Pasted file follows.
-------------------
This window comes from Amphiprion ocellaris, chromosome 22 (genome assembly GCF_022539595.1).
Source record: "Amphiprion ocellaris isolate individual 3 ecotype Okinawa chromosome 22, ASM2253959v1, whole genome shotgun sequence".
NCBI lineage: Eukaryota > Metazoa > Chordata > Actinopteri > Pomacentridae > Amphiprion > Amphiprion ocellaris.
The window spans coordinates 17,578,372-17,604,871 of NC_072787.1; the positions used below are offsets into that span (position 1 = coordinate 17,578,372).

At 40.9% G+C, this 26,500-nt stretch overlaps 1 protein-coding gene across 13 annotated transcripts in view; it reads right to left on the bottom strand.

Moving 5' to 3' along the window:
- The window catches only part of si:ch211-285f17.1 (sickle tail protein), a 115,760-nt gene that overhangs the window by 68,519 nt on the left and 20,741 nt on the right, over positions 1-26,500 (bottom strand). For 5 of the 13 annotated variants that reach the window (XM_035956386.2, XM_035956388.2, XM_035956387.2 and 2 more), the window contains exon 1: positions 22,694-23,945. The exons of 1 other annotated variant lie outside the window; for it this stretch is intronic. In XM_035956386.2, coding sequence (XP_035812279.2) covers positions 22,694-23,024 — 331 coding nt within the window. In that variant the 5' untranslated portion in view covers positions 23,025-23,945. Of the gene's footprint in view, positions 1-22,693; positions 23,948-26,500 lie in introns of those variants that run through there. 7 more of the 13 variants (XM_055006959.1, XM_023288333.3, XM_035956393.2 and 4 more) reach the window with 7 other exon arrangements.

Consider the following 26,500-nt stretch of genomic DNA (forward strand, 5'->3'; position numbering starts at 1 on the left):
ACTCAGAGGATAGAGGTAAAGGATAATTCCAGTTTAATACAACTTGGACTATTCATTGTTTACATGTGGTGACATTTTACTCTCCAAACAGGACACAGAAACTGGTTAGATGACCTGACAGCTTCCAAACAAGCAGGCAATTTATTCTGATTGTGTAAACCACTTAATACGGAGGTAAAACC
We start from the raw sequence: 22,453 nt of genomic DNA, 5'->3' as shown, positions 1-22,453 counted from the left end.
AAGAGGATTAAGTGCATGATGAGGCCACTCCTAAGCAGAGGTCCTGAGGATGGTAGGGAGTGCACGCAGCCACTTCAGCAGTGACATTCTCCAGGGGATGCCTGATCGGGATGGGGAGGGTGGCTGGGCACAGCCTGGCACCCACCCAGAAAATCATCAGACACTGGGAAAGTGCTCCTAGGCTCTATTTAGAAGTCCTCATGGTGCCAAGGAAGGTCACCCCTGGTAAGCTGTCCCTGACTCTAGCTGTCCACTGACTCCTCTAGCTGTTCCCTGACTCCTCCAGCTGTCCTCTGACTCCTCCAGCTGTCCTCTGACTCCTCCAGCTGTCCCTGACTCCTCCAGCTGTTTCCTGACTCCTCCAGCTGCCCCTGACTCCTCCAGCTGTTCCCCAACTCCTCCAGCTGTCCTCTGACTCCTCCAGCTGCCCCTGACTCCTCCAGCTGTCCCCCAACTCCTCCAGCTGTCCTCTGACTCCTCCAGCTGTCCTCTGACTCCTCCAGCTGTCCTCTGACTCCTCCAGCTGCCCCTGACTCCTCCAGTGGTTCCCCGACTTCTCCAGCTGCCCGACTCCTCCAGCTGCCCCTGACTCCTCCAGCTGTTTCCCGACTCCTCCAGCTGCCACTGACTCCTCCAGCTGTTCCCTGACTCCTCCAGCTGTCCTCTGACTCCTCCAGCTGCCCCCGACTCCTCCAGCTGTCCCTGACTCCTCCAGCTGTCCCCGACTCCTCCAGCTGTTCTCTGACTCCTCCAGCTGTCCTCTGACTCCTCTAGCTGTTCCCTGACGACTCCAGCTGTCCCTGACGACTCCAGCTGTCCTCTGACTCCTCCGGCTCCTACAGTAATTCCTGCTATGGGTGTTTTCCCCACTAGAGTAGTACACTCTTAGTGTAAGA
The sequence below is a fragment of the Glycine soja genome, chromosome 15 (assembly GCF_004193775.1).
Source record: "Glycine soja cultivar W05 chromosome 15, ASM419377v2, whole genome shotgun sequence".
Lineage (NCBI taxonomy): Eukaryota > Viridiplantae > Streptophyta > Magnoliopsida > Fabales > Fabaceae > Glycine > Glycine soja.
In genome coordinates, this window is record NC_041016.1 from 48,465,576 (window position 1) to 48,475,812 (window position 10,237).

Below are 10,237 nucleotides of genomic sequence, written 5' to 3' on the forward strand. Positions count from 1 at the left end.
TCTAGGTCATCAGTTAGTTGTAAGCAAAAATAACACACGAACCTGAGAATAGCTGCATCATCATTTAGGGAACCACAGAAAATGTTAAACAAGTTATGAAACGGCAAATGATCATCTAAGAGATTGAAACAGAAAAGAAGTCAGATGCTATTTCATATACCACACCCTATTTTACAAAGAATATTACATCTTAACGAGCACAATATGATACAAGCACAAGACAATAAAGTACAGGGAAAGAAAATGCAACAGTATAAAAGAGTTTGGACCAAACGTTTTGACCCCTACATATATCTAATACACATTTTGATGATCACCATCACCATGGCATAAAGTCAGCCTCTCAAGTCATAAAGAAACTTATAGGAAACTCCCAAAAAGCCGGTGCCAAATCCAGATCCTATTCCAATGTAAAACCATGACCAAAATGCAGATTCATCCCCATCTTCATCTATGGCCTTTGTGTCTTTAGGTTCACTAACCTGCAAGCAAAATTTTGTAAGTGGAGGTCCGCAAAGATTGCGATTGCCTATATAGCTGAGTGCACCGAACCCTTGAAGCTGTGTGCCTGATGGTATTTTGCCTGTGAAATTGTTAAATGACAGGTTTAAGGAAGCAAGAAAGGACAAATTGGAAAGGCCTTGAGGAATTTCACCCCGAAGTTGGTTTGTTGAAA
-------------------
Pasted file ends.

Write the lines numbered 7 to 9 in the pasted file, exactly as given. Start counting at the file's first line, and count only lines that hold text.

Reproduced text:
- The window catches only part of si:ch211-285f17.1 (sickle tail protein), a 115,760-nt gene that overhangs the window by 68,519 nt on the left and 20,741 nt on the right, over positions 1-26,500 (bottom strand). For 5 of the 13 annotated variants that reach the window (XM_035956386.2, XM_035956388.2, XM_035956387.2 and 2 more), the window contains exon 1: positions 22,694-23,945. The exons of 1 other annotated variant lie outside the window; for it this stretch is intronic. In XM_035956386.2, coding sequence (XP_035812279.2) covers positions 22,694-23,024 — 331 coding nt within the window. In that variant the 5' untranslated portion in view covers positions 23,025-23,945. Of the gene's footprint in view, positions 1-22,693; positions 23,948-26,500 lie in introns of those variants that run through there. 7 more of the 13 variants (XM_055006959.1, XM_023288333.3, XM_035956393.2 and 4 more) reach the window with 7 other exon arrangements.

Consider the following 26,500-nt stretch of genomic DNA (forward strand, 5'->3'; position numbering starts at 1 on the left):
ACTCAGAGGATAGAGGTAAAGGATAATTCCAGTTTAATACAACTTGGACTATTCATTGTTTACATGTGGTGACATTTTACTCTCCAAACAGGACACAGAAACTGGTTAGATGACCTGACAGCTTCCAAACAAGCAGGCAATTTATTCTGATTGTGTAAACCACTTAATACGGAGGTAAAACC